For example, if you have a guy who is an Indian (from India), and you say something like,

Sukant answered in his Northern Bhojpuri accent, "Yes. It is indeed true. Many people come into my store but not everyone for buying something."

Now later in the story, do I have to write things that "sound" Indian. You know, I don't have to make them somehow sound like the Indian guy in The Simpsons. I figure that as long as I subtly mention it a few times in the story, the reader will supply it naturally. Maybe I can use some idioms from his hometown, if it is important to the story, but other than that I don't know.

Say like a guy was from the South (like Alabama). Does he really have to say "y'all all the time"? "Howdy"? "Fixin'"?

3 Answers 3


I can think of at least two ways to demonstrate your character's nationality and accent without having to mention it constantly or write the dialogue crazily:

1) There is a difference between accent and dialect.

Accent is more or less the generally recognized version of the language, taught in textbooks, but with regional flavor to pronunciation. Maybe there's a lilt to the voice, or a drawl, or the Gs get dropped, or Rs added.

Dialect is when vocabulary and grammar change along with accent.


Accent: "I'm gonna do something about that."
Dialect: "I'm fixin' to do somethin' 'bout that."

Accent: "Maybe something could happen."
Dialect: "Somethin' might could happen."

Accent: "Should I call you in the morning?"
Dialect: "Shall I knock you up in the morning, then?"
Dialect: "You want I should come call f'you tomorrow morning?"

The upshot is that you want enough differences from General American/English Speech to indicate that your speaker is of Indian descent speaking English as a second language, but not so much that it's impossible to read his dialogue written down.

2) When someone is learning English (or whatever) as second language, the speaker will often use the grammar of the native language, because s/he is still translating.


Native speaker: "My hair is so straight."
Native Italian, English ESL: "It's so straight, my hair."

  • 1
    Are all those dialects... um, real?
    – Mussri
    Commented Dec 19, 2013 at 12:11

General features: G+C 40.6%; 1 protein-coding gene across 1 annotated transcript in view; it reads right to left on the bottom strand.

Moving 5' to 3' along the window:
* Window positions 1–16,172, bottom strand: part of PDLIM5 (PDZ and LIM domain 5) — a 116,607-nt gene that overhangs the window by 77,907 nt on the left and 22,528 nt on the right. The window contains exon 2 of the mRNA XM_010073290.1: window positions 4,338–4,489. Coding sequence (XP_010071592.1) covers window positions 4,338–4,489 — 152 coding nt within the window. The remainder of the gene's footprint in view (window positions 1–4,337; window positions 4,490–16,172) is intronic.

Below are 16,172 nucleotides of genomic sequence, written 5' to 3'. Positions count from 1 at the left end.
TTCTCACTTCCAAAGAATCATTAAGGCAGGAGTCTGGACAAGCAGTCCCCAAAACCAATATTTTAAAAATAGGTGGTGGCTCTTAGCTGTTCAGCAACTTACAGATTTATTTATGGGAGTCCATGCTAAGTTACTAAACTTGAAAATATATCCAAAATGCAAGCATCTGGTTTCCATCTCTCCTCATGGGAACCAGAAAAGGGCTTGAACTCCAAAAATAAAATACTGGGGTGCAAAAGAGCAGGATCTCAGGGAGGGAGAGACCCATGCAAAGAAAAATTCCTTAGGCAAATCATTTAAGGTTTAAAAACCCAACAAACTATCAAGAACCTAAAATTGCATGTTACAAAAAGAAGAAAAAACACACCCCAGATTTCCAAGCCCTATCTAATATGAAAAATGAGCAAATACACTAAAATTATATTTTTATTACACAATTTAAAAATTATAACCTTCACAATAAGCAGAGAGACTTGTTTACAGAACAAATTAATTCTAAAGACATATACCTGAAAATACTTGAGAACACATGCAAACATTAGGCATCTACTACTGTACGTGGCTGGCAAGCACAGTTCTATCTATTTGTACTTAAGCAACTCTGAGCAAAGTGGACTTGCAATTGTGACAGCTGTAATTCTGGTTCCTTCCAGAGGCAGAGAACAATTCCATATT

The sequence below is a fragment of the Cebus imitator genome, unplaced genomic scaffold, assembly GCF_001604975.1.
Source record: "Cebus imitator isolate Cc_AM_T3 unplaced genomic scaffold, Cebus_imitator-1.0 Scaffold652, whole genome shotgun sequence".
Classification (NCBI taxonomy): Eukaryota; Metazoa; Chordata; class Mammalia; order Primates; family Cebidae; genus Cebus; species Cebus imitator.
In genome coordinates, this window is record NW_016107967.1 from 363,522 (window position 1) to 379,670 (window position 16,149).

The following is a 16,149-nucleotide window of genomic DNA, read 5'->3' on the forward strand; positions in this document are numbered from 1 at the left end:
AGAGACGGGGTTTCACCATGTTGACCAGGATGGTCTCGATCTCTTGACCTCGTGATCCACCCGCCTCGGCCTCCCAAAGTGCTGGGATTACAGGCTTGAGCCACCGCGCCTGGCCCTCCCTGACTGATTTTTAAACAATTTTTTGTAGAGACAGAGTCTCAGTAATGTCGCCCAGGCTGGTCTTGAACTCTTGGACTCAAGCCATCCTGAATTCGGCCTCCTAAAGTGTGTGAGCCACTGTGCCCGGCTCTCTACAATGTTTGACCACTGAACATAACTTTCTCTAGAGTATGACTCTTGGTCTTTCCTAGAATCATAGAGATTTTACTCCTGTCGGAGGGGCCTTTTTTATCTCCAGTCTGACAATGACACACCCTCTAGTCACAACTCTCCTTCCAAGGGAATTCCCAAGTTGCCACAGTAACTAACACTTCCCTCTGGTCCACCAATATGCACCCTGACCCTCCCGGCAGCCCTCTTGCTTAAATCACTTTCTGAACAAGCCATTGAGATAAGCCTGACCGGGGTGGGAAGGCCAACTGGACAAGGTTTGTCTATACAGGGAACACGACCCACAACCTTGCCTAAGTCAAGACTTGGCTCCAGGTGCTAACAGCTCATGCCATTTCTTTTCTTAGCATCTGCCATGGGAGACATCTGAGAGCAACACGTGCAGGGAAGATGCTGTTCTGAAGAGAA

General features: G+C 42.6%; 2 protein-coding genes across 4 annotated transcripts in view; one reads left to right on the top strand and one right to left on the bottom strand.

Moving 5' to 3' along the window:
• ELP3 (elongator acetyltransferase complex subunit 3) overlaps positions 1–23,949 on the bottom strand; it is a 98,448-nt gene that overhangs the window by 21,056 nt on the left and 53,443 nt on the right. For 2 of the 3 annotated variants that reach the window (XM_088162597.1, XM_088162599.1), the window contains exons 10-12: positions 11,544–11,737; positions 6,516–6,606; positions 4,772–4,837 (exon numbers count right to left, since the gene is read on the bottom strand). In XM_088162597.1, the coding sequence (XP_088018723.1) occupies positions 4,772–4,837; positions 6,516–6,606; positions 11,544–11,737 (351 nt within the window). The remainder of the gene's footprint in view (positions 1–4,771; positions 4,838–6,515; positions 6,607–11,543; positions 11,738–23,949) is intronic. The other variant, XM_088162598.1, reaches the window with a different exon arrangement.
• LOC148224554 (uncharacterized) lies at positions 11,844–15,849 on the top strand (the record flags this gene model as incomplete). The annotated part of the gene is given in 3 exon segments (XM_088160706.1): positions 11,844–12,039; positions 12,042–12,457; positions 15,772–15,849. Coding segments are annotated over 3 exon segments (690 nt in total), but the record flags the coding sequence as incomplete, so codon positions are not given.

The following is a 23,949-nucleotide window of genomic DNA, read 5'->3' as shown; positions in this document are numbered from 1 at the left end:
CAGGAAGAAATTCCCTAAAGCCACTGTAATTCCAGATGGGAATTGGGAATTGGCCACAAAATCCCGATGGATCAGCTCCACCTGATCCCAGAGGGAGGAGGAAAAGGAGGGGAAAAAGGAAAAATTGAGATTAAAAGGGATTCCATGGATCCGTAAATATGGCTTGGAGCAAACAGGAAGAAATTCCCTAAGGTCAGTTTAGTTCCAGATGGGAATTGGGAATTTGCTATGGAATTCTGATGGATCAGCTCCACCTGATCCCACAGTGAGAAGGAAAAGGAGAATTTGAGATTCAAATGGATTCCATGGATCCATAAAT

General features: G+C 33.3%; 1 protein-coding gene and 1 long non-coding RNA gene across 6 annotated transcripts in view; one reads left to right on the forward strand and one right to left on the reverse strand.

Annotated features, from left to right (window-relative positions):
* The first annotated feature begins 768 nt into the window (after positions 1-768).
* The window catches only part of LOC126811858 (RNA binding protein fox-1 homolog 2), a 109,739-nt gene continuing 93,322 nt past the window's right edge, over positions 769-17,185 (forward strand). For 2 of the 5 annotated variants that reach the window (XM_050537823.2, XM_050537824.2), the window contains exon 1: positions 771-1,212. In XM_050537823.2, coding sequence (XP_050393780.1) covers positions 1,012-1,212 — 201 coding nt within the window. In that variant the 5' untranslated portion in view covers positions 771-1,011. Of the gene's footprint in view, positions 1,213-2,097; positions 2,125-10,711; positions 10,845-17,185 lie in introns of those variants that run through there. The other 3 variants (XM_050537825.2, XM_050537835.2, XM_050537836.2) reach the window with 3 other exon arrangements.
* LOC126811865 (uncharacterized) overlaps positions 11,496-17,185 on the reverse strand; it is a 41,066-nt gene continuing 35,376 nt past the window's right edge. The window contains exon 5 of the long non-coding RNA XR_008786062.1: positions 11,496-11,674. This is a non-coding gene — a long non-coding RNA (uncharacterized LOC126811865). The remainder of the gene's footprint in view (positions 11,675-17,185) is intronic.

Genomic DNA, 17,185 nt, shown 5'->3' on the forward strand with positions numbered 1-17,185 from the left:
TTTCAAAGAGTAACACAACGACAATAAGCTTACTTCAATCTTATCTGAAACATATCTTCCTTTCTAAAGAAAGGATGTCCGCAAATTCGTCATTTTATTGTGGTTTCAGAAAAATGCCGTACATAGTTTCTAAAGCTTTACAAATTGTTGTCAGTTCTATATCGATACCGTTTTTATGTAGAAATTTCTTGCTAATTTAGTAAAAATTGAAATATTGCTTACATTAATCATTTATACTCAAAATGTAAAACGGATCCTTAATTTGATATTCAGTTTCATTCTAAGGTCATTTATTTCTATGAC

• @Mussri Yes. One and two are American rural South. The third example has one British and one Brooklyn. The last one is Brooklyn as well. Commented Dec 19, 2013 at 14:12
  • I understand what you mean with the wrong order of the sentences when translating, but I'm not really sure if that Italian example is correct at all.
    – serfe
    Commented Dec 19, 2013 at 14:22
  • 1
    @Mussri Yeah they're real. I use them all the time.
    – johnny
    Commented Dec 19, 2013 at 17:25
  • 1
    Husband: "Shall I knock you up in the morning, then?" Wife: "NO!"
    – dmm
    Commented Dec 19, 2013 at 19:49

I'm reading a Spanish book and there is an Argentinean guy in the story.

The writer says it once or twice at the beginning and after that he just simulates the oral accent. He uses typical idioms or words like, for example, "carro" instead of "coche" when they say "car". They also put the accent in different syllables in some words (this is easier for a Spanish writer, since we can use graphic accent to mark it; he uses italics if the word is wrong written because of this).

Sometimes, the use of stereotypes can be useful, for example the people from Argentina are known as good psychologists.

Now when I read it, I imagine him talking with Argentinean accent and I don't need the author to remind me anymore.


Don't make it too heavy unless you're aiming at comical effect. It's better to keep it as a part of the story (show) than tell it like you did.

Personally, I have no clue how Northern Bhojpuri sounds like. I'd feel estranged by such a mention. Instead, we can base this on someone else's knowledge, taking it at face value without dwelling on deeper meaning, and driving the point home stronger than just by such narrator's interruption.

"Yes. It is indeed true. Many people come into my store but not everyone for buying something," Sukant said.

"You don't live here very long, do you? Where are you from?"

"Yes, I am from India, Northern Bhojpuri. Does it show in my speech so much?"

"Quite a bit."

That way informed reader will know what they see, uninformed but curious can look it up, and the rest will just accept it and let their imagination fill in.

It's great if you can make character's lines stand out as his own by the way they speak alone, but don't overdo it, don't turn them into parody of themselves. It's better to make a character sound bland, than fake. So - balance, and rather err on the side of "too little accent", than on the side of "too much accent".

Unless you write a comedy. In this case accent bordering on intelligible is a valid comical device.

  • I'v seen bad accents used effectively in non comic situations, such as in mysteries to draw attention to different character outlooks or away from clues.
    – hildred
    Commented Dec 19, 2013 at 15:31

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